David S. Rose is a business-savvy, fast-talking New Yorker who has been called a "world
conquering entrepreneur" by NewsWeek Magazine and has been dubbed The Pitch Coach for his many years of helping entrepreneurs pitch their ideas to potential investors. Last week a tweet was going around asking "...if an info-rich investor deck was preferable to a 'Presentation Zen' investor deck?" David S. Rose gave a succinct answer to this question on the Gust.com blog. Here David linked to a presentation he made at TED in 2007, which I also linked to when it first appeared years ago on TED. David's presentation should be seen by every entrepreneur who is thinking about creating a pitch. Although it is a few years old now, the content is as relevant as ever.
Some of the material may seem obvious to you, but coming from a business leader who has successfully pitched for millions of dollars and helped others pitch for millions more, David is a very credible source. In this TED University talk, David is talking specifically about "the pitch" to a VC, which is different from a 45-minute talk at a technical conference, but there is much in there that can be applied to other types of presentations as well. The top ten characteristics you're conveying, says David, are personal. You are asking people to invest in you, not just the idea. "The primary hallmark of an entrepreneurial fundraising pitch as opposed to other types of presentations is that the most important factor by far is you," says David. "Investors are going to spend the entire session attempting to determine if you are the person behind whom they should invest their money, and how you come across personally is often more important than everything else combined, including your business plan, and industry and financial projections."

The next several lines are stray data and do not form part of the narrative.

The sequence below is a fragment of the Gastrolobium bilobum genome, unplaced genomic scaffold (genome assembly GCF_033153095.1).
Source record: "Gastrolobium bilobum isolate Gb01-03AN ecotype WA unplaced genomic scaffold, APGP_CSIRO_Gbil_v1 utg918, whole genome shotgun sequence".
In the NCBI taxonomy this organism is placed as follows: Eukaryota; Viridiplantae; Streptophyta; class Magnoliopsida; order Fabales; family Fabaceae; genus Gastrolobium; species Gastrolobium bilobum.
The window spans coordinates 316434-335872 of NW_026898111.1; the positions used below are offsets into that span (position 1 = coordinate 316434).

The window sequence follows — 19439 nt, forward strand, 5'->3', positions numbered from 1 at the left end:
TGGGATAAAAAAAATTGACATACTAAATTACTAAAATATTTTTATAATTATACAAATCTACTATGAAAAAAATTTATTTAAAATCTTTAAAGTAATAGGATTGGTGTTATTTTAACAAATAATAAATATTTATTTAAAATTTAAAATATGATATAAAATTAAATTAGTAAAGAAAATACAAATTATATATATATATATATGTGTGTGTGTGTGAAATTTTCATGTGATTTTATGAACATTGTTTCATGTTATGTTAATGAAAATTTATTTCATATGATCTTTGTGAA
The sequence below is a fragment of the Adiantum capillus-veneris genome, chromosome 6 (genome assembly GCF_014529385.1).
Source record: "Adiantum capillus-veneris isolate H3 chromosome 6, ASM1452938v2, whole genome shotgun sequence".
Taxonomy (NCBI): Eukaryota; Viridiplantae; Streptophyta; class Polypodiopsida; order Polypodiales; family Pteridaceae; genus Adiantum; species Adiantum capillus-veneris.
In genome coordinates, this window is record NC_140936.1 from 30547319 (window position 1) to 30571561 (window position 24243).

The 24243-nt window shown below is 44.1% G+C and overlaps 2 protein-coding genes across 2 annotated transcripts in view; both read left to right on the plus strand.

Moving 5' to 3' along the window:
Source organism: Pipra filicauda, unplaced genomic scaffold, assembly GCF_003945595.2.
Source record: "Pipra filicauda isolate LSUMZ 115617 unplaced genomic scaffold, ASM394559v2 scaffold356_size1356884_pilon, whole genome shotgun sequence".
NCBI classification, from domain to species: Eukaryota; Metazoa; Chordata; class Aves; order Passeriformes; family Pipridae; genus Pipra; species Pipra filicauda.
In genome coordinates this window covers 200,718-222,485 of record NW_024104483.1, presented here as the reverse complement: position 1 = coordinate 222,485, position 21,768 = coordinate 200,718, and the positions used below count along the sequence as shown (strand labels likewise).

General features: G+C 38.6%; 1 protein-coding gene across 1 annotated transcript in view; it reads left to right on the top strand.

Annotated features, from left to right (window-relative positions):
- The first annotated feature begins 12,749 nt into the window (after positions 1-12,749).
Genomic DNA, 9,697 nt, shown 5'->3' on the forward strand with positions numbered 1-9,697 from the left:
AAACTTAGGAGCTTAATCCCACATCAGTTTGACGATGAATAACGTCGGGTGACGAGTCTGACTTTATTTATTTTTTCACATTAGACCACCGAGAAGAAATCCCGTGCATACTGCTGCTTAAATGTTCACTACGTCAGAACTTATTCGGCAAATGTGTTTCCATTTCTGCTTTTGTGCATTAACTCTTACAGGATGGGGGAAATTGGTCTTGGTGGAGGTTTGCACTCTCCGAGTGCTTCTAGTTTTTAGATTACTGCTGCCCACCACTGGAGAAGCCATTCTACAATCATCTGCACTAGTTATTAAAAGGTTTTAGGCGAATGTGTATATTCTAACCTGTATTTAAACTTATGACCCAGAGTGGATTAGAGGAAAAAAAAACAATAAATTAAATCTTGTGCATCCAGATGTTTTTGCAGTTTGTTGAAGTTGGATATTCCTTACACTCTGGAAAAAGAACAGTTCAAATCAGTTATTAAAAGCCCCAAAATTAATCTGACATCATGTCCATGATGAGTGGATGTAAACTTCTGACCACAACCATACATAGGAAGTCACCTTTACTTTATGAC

10 things to know before you pitch a VC for money
The top ten characteristics that investors will be looking to find in you during your presentation, according to David S. Rose, are: Integrity, Passion, Experience (in starting a business), Knowledge, Skill (in functional operating areas), Leadership, Commitment, Vision, Realism, and Coachability.